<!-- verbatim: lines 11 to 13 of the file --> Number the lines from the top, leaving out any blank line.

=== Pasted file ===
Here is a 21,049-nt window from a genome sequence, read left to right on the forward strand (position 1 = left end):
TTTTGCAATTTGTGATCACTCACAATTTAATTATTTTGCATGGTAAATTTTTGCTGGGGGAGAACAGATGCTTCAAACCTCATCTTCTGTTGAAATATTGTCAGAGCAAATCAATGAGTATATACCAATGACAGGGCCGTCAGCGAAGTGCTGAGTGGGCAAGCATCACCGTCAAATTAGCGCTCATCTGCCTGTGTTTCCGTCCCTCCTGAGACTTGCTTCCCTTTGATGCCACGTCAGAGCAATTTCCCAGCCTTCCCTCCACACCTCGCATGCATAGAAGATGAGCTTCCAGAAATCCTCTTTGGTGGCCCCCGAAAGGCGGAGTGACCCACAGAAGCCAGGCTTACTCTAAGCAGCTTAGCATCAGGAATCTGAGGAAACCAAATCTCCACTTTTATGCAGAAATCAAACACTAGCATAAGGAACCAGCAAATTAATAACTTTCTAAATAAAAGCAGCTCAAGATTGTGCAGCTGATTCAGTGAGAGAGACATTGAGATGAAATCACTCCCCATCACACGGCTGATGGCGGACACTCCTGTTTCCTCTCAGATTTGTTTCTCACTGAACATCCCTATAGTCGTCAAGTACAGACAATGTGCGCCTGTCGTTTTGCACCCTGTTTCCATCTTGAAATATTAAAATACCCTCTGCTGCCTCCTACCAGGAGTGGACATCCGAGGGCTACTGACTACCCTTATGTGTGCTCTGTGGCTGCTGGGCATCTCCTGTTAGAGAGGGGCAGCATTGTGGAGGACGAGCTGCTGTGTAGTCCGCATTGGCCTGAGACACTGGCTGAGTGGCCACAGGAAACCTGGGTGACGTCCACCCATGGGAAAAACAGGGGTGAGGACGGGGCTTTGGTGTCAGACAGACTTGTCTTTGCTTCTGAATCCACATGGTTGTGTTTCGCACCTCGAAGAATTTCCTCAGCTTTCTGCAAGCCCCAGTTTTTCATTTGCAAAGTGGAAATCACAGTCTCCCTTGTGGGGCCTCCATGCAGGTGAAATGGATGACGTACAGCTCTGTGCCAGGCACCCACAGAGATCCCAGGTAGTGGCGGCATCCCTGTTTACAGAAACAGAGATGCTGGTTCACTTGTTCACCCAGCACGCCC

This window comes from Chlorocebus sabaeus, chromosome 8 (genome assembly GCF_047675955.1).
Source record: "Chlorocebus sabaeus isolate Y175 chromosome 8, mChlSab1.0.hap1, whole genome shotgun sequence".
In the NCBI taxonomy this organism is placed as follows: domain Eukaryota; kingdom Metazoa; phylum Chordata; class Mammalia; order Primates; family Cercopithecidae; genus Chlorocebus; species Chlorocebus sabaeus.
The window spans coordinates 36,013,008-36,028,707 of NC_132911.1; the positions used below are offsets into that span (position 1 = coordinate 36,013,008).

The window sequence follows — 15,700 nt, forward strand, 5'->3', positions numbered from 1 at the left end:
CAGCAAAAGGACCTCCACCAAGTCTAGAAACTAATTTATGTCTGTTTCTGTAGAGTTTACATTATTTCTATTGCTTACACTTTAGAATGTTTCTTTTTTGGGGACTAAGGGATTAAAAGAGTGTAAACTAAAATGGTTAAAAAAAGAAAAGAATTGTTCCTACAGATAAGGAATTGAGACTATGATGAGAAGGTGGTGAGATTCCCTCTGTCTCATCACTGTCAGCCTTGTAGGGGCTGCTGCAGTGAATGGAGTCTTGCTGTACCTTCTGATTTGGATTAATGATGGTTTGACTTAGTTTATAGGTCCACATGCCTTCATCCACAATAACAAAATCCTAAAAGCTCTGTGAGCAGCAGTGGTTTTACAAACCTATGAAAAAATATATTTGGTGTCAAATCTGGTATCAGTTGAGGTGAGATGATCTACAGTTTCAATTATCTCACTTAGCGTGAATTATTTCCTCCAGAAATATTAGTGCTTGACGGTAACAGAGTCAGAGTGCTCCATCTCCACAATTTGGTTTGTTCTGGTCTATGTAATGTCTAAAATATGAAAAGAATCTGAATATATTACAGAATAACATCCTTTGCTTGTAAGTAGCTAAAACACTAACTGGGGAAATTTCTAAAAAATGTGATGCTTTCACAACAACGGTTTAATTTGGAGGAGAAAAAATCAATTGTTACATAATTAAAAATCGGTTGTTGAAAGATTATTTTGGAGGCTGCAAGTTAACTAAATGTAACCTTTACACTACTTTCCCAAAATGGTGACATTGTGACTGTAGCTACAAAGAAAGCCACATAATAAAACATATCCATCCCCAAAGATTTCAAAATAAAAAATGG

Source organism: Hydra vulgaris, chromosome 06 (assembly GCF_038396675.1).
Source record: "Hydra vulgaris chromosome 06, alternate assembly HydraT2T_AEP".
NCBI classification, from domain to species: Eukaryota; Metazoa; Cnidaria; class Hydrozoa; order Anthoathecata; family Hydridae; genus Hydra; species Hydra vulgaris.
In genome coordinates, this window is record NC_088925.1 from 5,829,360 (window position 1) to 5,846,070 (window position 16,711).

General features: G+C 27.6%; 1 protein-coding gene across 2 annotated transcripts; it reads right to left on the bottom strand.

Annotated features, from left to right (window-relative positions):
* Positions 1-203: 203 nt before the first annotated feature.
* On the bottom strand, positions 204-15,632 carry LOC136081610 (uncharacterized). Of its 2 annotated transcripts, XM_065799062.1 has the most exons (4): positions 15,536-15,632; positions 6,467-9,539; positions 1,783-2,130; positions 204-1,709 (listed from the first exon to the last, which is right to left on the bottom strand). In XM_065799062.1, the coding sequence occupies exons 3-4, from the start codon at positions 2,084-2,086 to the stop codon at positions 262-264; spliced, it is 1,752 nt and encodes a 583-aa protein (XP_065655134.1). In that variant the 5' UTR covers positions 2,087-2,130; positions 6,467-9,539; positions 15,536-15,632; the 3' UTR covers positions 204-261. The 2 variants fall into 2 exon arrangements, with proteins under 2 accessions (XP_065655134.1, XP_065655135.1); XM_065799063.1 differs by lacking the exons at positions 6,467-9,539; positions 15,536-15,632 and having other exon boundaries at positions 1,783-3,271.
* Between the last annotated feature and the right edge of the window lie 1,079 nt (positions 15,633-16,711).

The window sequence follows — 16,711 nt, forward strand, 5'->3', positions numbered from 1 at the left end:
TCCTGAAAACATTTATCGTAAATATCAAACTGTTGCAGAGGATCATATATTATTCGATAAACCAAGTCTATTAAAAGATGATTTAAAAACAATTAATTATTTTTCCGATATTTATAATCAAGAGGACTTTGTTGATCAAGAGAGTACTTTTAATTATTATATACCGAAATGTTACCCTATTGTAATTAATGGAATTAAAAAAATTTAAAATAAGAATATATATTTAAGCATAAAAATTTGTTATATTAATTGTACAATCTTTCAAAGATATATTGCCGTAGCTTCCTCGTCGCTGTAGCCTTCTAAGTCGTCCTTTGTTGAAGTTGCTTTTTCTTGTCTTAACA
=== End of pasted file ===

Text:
NCBI classification, from domain to species: Eukaryota; Metazoa; Cnidaria; class Hydrozoa; order Anthoathecata; family Hydridae; genus Hydra; species Hydra vulgaris.
In genome coordinates, this window is record NC_088925.1 from 5,829,360 (window position 1) to 5,846,070 (window position 16,711).

General features: G+C 27.6%; 1 protein-coding gene across 2 annotated transcripts; it reads right to left on the bottom strand.